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Jillian Kaplan

Working with Product Marketing on Social Media Marketing Plans

Jillian Kaplan

  • Aug 5, 2020
  • 5 Min read
  • 182 Views
  • Aug 5, 2020
  • 5 Min read
  • 182 Views
Product Management
Management
Value-driven Planning
Strategy

Introduction

Social media is not just for teenagers anymore, it is for everyone. Especially in a COVID world, it is where people are going for information, and it's under-utilized by companies.

Most companies have not even let people go back into an office, let alone started meeting with customers in person. One-on-one communication with current customers and internal stakeholders is happening via various online meeting tools, but how are you getting new leads and piquing the interest of new customers? The answer is through online platforms like social media.

The Shift to Social

You used to be able to launch at massive trade shows, but currently these launches are done solely online. One of the best ways to get the word out without breaking the bank on paid promotion is through social media.

In today’s world, social media is where people are consuming their information and spending much of their online time. People buy from people they know, like, and trust, and without being able to actually see people in person the best way to build your credibility is with social media.

Getting all of your stakeholders on board with social media is key to getting the word out about products. Keep in mind, they get paid the same if they post on social media or not--why not encourage them to post and share the messaging?

Business-focused Social Media

There are tons of different social media platforms and yes, some are for teenagers like we discussed above, but many C-levels are now using social media themselves to grow their brand along with their company’s brand. The two main business-focused social media platforms are LinkedIn and Twitter.

LinkedIn is great for longer content and is 100% business-focused. You will find very little personal content on there. People tend to read and watch longer things on this platform, so the content that you use for a product launch does not need to be "snackable" like it does with other platforms. It can be a bit longer and/or link out to longer pieces of content. Great pieces of content for a launch that get great engagement on LinkedIn include:

  • Longer videos and interviews

  • Customer and partner case studies

  • Native blogs written on LinkedIn

  • Blogs written on other platforms and cross-posted

Twitter is the other platform that tends to be more business-focused for launches, however, it does have more personal stuff on it. Twitter content should be more "snackable" and shorter. Twitter actually limits the amount of content you can put on the platform. For example, native videos must be shorter than two minutes and twenty seconds, and they limit the amount of characters you can post to 280. Some examples of great Twitter content are:

  • Infographics

  • Short sizzle reels

  • Short written pieces that link out to longer blogs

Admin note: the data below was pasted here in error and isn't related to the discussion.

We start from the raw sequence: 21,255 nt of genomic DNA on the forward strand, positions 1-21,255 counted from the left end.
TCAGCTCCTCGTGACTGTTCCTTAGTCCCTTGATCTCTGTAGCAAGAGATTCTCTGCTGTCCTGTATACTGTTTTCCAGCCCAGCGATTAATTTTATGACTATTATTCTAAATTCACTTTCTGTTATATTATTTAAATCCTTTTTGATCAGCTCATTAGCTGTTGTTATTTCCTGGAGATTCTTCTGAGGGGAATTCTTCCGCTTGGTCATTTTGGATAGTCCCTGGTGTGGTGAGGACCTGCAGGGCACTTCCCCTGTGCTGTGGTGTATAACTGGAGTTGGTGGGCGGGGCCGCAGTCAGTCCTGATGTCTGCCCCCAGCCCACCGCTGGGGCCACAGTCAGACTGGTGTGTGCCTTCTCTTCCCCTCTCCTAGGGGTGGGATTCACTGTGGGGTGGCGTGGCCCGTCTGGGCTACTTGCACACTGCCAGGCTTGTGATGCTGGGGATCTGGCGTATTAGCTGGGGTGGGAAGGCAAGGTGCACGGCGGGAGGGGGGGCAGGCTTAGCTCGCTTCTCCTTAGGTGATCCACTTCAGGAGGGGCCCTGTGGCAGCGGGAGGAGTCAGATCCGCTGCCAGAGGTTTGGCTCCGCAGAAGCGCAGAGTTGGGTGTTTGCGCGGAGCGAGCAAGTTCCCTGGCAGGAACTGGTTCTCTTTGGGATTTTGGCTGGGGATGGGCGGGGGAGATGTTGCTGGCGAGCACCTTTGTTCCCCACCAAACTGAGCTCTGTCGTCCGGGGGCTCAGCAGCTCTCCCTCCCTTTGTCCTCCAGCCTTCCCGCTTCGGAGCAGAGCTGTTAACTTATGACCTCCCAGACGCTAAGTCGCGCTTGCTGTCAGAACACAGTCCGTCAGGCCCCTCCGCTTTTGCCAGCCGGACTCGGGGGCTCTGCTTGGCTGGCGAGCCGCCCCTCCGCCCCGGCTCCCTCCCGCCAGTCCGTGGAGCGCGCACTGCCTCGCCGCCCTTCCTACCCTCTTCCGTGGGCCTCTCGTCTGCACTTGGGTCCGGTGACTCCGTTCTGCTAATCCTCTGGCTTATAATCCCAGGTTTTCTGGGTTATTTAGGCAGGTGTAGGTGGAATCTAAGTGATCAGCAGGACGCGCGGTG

• Pictures with info about launches, webinars, or events

I would recommend you work to seed the content above to company-branded handles, then encourage your internal stakeholders to simply share the content from those handles. It takes less than 60 seconds for them to do and it allows their entire network to see the launch materials with a very light lift.

Consumer-focused Social Media

Just like the business world is becoming more social-savvy, so is the consumer world. How many times have you seen an ad on Facebook and just known you needed that random thing, and you don’t even know how they knew? Advertising on platforms such as Facebook and Instagram are huge for promoting consumer-focused products that you are launching.

Many consumers are spending a lot of time on social media, so the algorithms know what those consumers are looking for, what they read about, and what they want to know. That makes targeting them much easier. For business social media we talked about your stakeholders sharing content from corporate handles. However, if you are launching a consumer-focused product, I would focus more on using the corporate handles themselves to advertise. You can quickly hone in on a demographic with the advertising tools and use these platforms to reach out consumers.

It is not bad if your internal stakeholders share from the corporate handles, but since usually these platforms are more social, it may look odd if they are advertising on their own personal handles that aren’t often used for work.

Conclusion

It is definitely a shift in culture to get your stakeholders to start sharing on social media, however it needs to become part of what is done on a daily basis. Even as a things start to open up (and who knows when that will be) businesses will come to realize they don’t need to do as much in person as they thought. A lot of technology companies are performing just as well without paying out so much for travel and the time it takes to do the actual travel.

Businesses will likely cut down on travel and expense budgets, trade shows, and in-person internal and customer meetings. Social media via corporate handles and personal handles are going to be a huge part of launch campaigns. Social media will evolve and expand as it becomes an even bigger part of how the world communicates.

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